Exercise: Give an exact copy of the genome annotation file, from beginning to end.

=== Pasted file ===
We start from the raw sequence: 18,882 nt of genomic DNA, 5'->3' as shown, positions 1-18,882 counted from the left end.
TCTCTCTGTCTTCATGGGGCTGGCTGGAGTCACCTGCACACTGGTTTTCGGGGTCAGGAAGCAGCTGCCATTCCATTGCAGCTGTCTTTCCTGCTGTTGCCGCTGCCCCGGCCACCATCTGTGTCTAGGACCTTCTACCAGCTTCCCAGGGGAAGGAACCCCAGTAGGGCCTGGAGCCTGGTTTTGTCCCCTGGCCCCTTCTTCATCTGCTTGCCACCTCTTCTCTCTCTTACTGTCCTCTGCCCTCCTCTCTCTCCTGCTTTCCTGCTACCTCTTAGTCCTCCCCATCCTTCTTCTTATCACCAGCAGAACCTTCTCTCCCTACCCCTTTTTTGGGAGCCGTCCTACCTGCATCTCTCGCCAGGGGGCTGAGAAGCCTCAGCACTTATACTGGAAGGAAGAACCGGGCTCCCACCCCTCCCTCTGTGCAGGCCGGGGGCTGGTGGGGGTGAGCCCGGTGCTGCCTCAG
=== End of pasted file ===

We start from the raw sequence: 18,882 nt of genomic DNA, 5'->3' as shown, positions 1-18,882 counted from the left end.
TCTCTCTGTCTTCATGGGGCTGGCTGGAGTCACCTGCACACTGGTTTTCGGGGTCAGGAAGCAGCTGCCATTCCATTGCAGCTGTCTTTCCTGCTGTTGCCGCTGCCCCGGCCACCATCTGTGTCTAGGACCTTCTACCAGCTTCCCAGGGGAAGGAACCCCAGTAGGGCCTGGAGCCTGGTTTTGTCCCCTGGCCCCTTCTTCATCTGCTTGCCACCTCTTCTCTCTCTTACTGTCCTCTGCCCTCCTCTCTCTCCTGCTTTCCTGCTACCTCTTAGTCCTCCCCATCCTTCTTCTTATCACCAGCAGAACCTTCTCTCCCTACCCCTTTTTTGGGAGCCGTCCTACCTGCATCTCTCGCCAGGGGGCTGAGAAGCCTCAGCACTTATACTGGAAGGAAGAACCGGGCTCCCACCCCTCCCTCTGTGCAGGCCGGGGGCTGGTGGGGGTGAGCCCGGTGCTGCCTCAG